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Artecoll


Artecoll, used in cosmetic plastic surgery as permanent soft tissue filler, is injected under the skin to plump up wrinkles and reduce folds of skin associated with aging such as the nasolabial fold which runs from the corner of the nose to the edges of the mouth. Now produced for Americans in San Diego, California, by Artes Medical, Inc, Artecoll has been used in Europe for many years. It was approved by the U.S. FDA in December, 2006, to treat nasolabial folds with the added condition that a five-year follow up study of patients using Artecoll must be done.

Contents

Composition

Artecoll is mostly collagen, one of the most abundant substances in all mammals. The thinning of collagen in human faces is responsible for aging, wrinkles and lines on the face.[1]

Artecoll consists of 25 percent microscopic Plexiglas plastic beads made of a substance known as polymethylmethacrylate suspended in a solution of 75 percent bovine collagen. The microspheres are 32–40 micrometers in diameter (500 micrometers could fit in the period at the end of this sentence).

Potential risks and side effects

Some researchers have found that large lumps under the skin known as granulomas developed after Artecoll injections. The lumps are a reaction to the injections and can be difficult for doctors to treat.[2]

U.S. Food and Drug Administration approval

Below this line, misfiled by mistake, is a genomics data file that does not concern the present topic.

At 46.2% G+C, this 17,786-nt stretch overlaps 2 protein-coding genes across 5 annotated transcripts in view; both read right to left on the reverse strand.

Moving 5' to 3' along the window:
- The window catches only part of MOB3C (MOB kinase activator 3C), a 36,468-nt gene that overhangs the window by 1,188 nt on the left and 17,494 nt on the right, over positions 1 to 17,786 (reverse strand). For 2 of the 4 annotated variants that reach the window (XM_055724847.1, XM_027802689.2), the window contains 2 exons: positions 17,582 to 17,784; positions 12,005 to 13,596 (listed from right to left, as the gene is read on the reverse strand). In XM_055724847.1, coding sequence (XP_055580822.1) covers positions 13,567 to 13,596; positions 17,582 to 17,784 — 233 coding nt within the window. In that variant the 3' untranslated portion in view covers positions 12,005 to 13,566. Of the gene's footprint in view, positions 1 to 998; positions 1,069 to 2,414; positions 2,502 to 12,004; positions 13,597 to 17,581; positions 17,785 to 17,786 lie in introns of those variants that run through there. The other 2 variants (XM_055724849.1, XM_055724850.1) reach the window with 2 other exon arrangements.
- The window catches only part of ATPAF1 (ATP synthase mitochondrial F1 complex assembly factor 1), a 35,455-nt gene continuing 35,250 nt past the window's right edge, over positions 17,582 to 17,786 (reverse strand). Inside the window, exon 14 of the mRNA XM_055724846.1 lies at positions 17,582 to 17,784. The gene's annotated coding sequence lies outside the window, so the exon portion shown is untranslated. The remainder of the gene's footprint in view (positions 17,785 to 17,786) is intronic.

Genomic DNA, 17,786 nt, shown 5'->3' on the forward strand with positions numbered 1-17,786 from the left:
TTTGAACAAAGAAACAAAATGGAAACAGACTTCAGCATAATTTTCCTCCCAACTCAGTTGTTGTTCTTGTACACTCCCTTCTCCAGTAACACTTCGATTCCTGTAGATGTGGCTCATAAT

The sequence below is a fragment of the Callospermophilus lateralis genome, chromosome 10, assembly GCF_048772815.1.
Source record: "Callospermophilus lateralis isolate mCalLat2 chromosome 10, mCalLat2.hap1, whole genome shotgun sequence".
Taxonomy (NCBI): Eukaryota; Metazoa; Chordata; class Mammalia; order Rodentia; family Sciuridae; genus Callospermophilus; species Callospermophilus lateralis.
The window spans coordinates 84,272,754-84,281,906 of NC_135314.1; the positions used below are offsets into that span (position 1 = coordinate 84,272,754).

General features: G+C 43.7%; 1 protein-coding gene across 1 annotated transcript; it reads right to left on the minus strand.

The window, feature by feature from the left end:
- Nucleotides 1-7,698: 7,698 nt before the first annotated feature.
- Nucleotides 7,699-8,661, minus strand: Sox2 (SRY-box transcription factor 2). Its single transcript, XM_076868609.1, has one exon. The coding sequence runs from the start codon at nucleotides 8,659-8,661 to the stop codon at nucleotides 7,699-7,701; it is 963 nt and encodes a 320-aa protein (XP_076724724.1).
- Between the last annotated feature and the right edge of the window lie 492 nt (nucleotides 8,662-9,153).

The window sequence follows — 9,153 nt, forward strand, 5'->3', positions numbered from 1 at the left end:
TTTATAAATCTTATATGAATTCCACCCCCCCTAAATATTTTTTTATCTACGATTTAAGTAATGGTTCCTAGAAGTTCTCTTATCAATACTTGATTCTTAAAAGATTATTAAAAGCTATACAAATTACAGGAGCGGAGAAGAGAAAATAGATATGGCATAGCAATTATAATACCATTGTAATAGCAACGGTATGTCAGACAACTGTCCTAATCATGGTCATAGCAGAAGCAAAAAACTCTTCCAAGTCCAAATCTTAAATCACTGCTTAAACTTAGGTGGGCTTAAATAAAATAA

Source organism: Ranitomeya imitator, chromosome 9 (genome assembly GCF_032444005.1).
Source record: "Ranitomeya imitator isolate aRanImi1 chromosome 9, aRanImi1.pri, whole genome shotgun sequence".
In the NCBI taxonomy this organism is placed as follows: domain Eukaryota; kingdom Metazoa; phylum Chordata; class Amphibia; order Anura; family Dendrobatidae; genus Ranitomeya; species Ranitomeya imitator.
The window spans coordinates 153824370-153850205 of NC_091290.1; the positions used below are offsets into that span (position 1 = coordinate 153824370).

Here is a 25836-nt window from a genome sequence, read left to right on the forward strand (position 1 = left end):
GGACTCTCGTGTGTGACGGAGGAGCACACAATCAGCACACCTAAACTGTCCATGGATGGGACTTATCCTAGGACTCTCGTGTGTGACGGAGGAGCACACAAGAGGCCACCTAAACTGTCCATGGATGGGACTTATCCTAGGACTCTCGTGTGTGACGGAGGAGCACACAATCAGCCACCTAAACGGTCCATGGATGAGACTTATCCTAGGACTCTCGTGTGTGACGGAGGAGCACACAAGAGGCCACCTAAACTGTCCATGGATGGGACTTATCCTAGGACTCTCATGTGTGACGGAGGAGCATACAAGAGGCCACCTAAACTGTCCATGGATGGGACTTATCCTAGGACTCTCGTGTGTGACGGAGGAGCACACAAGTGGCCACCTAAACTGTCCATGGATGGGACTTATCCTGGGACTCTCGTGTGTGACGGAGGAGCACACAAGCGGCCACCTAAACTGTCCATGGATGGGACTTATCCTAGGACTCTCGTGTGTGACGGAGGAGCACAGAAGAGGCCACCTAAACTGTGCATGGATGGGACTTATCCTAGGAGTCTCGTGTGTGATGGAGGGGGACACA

Before Artecoll was approved by the U.S. FDA, it was studied in 251 subjects at eight medical centers in the United States. The subjects received Artecoll injections in 1334 wrinkles of the glabella, the heavy wrinkles between the eyebrows, in the corner-of-the-mouth lines, in upper lips and in the nasolabial folds. A similar group of patients received injections of ordinary collagen (with the trade name Zyplast™) in the same places in their faces.

Researchers then studied the patients' improved appearance and the reactions of research subjects to the injections. At the six-month follow up, the researchers found the Artecoll group showed 86.7 percent better augmentation of loose skin than the group which received only collagen. Adverse reactions to collagen and to Artecoll among both groups of patients was reported as about equal.[3]

References

  1. ^ Cohen SR, Homes RE. Artecoll: A long-lasting injectable wrinkle filler material: Report of a controlled, randomized, multicenter clinical trial of 251 subjects. Plast Reconstr Surg. 2004; 114:964-976
  2. ^ Sidwell, R.U.; Mcl Johnson, N; Francis, N. +; Bunker, C.B. Cutaneous sarcoidal granulomas developing after Artecoll® facial cosmetic filler in a patients with newly diagnosed system sarcoidosis. Clinical & Experimental Dermatology, 31(2):208-211. March 2006.
  3. ^ Rullan, Peter Paul M.D. Soft Tissue Augmentation using Artecoll: A Personal Experience. Facial Plastic Surgery. 20(2):111-116, May 2004.

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